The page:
Up until this point, it was due to specific people: but hopefully following this paper, it can be due to specific policies implemented to ensure all young people can access arts and culture.


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Step by step: arts policy and young people 1944–2014 – another response

In his response, Kenneth Olumuyiwa Tharp OBE, Chief Executive, The Place, points to the ‘collective amnesia’ of Government and calls on the arts policy community to be better informed about the past.


The fact that history should repeat itself is not of itself a surprise. As the great Joni Mitchell incanted ‘everything comes and goes, marked by lovers and styles of clothes’. However love and fashion are notoriously fickle, and whilst the impact of their often cyclical whims may be of great immediacy – and of personal significance – by contrast, the impact of cultural or educational policy, for better or for worse, can be immense and long-lasting. All the more important therefore that we get it right, and that we are helped to this end by having gathered together in a way that is immediately accessible a trail of our previous endeavours, so that we may continue to learn their lessons.

The last five to ten years have seen great change in both cultural and education policy, especially in those areas that seek to have impact on the ways in which children and young people engage with the arts. Not all those changes have been met with warm approval from professionals working in the arts and education sectors. At the same time, even in the last couple of years there seems to have been a significant and welcome shift in thinking, with the strengthening of a shared belief across the political spectrum about the vital importance of arts and culture in creating rounded individuals, contributing to well-being, and to social cohesion, and there is broad recognition of the immense contribution the creative industries as a whole make to the UK economy. However, the way in which policy seeks to determine the way in which children and young people engage with the arts, both in and out of school, and the role of the state in supporting that through the implementation of policy is still a matter of great debate.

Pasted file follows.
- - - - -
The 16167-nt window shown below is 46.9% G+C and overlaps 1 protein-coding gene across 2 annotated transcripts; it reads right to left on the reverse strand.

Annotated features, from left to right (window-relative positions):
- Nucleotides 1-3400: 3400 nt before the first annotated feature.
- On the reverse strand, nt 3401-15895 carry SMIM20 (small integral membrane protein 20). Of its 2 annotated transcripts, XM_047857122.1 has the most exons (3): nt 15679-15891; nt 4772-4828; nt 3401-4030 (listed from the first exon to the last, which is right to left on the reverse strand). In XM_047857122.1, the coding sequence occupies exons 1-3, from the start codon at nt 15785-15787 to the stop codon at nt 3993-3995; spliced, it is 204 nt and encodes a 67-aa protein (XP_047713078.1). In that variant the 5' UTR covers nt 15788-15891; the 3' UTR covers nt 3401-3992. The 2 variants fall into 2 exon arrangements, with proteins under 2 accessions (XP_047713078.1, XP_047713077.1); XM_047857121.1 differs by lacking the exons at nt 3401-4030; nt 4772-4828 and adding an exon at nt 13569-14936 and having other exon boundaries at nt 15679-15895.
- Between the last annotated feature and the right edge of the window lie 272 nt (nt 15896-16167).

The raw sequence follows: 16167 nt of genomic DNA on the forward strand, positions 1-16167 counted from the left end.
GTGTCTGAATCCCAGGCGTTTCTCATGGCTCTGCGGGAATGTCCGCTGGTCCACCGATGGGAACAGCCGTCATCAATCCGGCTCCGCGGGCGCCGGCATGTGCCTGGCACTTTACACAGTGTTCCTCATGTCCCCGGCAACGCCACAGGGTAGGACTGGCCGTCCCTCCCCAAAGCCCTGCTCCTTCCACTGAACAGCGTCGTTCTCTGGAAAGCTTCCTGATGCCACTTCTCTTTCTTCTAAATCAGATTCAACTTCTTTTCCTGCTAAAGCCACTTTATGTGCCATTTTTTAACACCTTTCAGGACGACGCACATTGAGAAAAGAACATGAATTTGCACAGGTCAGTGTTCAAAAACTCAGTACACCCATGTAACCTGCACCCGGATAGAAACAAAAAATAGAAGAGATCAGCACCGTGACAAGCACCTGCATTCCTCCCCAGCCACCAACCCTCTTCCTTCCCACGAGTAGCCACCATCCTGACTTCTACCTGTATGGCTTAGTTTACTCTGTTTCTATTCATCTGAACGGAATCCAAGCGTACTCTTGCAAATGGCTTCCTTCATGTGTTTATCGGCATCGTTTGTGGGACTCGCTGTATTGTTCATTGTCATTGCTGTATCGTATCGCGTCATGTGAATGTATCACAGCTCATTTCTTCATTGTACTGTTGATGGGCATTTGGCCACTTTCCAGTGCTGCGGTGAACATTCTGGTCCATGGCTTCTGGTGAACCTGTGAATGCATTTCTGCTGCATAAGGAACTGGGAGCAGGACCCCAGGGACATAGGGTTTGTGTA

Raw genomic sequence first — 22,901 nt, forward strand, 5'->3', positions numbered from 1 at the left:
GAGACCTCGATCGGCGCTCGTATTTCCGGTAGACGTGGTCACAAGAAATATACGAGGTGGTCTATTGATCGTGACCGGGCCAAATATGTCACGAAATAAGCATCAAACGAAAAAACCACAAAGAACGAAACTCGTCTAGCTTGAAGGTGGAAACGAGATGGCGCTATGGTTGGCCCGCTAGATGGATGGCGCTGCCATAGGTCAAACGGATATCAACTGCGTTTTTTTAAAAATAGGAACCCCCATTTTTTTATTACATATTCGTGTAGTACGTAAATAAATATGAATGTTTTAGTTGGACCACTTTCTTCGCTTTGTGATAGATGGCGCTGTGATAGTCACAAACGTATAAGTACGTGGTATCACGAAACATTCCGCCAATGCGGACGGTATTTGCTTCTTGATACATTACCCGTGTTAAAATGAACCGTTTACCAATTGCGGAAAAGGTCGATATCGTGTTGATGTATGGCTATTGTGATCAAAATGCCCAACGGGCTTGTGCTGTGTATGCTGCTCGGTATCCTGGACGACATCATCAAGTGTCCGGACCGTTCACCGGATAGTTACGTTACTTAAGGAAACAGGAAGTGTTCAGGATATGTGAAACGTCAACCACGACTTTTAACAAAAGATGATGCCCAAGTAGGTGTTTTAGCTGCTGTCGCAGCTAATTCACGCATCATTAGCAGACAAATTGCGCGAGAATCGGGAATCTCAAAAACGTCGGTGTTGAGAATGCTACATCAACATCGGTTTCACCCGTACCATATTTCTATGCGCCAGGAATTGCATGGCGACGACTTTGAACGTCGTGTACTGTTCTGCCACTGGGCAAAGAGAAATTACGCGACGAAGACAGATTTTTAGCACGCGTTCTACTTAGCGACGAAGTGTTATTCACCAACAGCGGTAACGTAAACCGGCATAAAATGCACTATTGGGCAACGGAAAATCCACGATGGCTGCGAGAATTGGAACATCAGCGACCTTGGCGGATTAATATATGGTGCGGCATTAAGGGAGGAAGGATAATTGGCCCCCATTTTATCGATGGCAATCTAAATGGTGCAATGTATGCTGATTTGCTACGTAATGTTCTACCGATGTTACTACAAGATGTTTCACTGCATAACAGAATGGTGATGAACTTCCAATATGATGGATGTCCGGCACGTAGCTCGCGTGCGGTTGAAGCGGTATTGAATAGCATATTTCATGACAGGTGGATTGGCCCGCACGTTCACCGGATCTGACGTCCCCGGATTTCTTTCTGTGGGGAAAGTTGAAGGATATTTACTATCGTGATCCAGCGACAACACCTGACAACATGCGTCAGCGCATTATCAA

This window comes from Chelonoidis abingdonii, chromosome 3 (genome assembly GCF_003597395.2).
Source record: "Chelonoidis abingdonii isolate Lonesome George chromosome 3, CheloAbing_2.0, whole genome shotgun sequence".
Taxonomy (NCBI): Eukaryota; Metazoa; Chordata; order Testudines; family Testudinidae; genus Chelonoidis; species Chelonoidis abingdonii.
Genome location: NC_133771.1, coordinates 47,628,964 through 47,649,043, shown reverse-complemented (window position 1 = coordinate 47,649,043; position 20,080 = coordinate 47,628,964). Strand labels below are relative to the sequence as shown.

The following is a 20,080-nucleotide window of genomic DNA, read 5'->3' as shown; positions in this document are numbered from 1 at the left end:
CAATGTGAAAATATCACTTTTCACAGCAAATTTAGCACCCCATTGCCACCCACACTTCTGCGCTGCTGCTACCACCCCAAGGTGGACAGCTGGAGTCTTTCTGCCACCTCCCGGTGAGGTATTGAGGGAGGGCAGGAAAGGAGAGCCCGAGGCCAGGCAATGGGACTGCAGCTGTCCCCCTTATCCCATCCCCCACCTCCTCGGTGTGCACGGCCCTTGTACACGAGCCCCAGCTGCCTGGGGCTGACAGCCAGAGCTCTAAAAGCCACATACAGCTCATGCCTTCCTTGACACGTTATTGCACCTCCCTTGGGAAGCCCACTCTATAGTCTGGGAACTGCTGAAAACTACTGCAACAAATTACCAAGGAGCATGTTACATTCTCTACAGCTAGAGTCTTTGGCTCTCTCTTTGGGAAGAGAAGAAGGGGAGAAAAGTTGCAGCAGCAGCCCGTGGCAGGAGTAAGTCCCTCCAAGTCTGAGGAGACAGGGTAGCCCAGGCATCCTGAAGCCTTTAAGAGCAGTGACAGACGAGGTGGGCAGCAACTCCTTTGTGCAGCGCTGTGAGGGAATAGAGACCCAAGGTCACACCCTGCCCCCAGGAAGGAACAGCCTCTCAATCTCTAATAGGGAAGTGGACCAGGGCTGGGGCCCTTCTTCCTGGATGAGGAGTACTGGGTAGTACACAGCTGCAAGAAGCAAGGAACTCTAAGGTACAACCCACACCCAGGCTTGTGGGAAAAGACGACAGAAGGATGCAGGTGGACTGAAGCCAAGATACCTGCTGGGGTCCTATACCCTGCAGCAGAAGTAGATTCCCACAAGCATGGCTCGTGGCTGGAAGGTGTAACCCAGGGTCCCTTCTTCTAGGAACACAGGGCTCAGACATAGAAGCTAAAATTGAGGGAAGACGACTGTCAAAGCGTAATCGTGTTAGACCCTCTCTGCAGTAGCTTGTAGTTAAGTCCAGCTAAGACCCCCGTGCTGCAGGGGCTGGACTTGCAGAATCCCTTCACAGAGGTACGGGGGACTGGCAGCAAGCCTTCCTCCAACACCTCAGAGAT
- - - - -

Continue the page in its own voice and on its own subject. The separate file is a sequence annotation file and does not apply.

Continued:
In that regard, this report and its recommendations serve several important needs: firstly the need for a historical record of arts policy in relation to young people’s access to the arts, but secondly, and of equal import, the need to maintain a clear perspective on developments in this field over a longer period, to strengthen the sense of shared history and to safeguard against collective amnesia in relation to sometimes even recent events. That need was made all too clear to me when members of the current government in 2012 responded to recommendations within the Henley Review of Cultural Education.